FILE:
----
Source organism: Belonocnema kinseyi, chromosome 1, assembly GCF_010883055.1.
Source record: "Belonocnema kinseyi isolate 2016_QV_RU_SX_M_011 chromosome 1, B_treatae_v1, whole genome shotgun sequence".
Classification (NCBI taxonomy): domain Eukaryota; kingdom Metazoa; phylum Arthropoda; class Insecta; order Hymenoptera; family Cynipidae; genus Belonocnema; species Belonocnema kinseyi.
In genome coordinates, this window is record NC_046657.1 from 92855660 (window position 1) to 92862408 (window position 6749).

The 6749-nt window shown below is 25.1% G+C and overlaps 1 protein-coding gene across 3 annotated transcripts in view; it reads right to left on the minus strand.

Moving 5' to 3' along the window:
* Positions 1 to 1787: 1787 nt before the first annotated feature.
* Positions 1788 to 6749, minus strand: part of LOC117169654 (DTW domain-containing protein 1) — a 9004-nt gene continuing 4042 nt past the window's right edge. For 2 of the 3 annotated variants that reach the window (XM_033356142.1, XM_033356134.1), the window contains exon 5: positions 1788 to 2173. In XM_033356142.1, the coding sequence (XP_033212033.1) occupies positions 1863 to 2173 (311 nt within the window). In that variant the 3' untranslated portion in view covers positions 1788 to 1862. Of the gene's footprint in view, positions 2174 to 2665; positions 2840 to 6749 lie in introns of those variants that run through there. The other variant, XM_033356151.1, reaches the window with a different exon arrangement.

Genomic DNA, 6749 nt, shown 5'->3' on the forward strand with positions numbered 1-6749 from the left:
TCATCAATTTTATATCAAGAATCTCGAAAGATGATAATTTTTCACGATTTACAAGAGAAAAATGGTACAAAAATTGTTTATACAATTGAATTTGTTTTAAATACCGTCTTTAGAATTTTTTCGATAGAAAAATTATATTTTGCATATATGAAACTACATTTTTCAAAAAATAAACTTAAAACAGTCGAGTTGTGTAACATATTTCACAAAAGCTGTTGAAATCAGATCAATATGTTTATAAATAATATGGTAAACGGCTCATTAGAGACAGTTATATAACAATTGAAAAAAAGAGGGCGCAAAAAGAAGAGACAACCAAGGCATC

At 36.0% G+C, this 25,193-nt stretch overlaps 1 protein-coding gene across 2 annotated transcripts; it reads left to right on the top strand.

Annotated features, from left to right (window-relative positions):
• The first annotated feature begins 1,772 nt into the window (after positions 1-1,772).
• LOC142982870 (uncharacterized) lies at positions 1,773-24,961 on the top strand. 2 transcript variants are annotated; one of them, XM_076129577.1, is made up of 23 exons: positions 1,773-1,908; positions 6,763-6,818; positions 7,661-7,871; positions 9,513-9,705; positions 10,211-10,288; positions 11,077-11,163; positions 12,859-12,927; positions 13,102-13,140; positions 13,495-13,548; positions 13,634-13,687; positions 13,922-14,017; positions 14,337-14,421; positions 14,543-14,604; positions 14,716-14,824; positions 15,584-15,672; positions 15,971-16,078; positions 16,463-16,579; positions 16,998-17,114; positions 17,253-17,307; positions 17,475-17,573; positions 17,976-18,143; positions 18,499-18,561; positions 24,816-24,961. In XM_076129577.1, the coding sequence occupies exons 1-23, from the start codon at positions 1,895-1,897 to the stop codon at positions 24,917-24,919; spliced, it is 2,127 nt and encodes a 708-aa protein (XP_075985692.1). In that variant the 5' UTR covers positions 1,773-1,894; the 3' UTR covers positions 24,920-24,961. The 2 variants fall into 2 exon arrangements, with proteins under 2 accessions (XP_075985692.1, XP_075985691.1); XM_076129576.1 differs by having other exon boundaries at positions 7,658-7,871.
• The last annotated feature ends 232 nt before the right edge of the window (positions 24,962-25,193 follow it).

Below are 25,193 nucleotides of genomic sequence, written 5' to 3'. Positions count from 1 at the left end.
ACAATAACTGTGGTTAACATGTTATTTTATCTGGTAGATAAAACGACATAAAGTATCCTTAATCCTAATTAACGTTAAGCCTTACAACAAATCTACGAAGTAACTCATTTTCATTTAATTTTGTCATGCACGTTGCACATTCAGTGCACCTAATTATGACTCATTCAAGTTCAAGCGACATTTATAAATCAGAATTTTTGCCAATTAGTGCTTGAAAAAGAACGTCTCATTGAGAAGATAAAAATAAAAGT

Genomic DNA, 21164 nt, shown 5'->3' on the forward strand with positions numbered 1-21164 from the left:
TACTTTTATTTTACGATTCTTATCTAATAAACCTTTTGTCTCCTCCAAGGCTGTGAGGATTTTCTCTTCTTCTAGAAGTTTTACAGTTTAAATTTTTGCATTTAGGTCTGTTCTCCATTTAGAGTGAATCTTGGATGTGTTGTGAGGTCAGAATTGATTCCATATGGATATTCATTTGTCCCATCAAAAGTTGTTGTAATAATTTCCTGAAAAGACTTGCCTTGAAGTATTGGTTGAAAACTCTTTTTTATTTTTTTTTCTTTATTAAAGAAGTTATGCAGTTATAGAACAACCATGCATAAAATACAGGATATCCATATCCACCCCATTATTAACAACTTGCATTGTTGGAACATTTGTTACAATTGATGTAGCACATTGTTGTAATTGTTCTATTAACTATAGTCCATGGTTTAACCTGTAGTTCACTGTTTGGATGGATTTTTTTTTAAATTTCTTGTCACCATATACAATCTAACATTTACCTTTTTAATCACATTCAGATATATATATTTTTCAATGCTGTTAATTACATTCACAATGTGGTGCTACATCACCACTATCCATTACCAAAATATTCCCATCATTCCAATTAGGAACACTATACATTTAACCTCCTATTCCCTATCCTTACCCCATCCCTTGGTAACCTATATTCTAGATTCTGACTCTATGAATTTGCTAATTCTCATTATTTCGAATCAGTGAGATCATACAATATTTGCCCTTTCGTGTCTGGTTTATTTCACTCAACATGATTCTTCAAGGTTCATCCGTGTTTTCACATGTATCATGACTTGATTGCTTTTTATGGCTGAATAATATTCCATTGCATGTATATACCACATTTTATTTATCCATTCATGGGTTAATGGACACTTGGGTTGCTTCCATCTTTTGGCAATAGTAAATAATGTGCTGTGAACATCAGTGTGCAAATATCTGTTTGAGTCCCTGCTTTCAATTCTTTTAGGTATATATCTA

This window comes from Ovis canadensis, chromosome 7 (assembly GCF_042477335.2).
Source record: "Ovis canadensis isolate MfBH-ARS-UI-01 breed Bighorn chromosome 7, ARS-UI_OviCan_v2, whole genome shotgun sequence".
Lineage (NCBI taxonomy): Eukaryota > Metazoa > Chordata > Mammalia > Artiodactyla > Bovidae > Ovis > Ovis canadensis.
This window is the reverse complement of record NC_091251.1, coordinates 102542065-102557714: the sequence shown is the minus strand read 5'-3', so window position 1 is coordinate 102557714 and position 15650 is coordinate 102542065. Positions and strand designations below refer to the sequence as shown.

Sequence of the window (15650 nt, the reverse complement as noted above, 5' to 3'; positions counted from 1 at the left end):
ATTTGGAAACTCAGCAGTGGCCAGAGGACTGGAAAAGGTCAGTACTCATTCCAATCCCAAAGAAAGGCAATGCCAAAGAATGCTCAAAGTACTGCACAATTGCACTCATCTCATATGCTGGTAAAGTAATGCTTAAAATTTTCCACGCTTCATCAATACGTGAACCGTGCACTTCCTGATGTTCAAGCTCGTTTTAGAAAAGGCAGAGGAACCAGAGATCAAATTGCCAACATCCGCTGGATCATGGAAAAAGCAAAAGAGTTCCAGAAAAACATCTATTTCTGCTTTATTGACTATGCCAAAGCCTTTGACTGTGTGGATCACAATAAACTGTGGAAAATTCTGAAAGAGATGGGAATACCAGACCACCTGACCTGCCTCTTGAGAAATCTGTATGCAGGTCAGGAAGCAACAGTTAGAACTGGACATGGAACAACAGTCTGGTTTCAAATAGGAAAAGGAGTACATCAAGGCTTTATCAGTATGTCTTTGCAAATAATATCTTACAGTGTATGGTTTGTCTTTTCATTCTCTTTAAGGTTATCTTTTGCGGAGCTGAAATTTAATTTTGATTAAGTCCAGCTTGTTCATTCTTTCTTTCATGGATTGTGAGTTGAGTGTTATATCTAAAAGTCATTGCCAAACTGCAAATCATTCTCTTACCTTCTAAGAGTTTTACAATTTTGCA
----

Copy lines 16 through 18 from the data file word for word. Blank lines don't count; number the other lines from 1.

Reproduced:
Below are 25,193 nucleotides of genomic sequence, written 5' to 3'. Positions count from 1 at the left end.
ACAATAACTGTGGTTAACATGTTATTTTATCTGGTAGATAAAACGACATAAAGTATCCTTAATCCTAATTAACGTTAAGCCTTACAACAAATCTACGAAGTAACTCATTTTCATTTAATTTTGTCATGCACGTTGCACATTCAGTGCACCTAATTATGACTCATTCAAGTTCAAGCGACATTTATAAATCAGAATTTTTGCCAATTAGTGCTTGAAAAAGAACGTCTCATTGAGAAGATAAAAATAAAAGT

Genomic DNA, 21164 nt, shown 5'->3' on the forward strand with positions numbered 1-21164 from the left: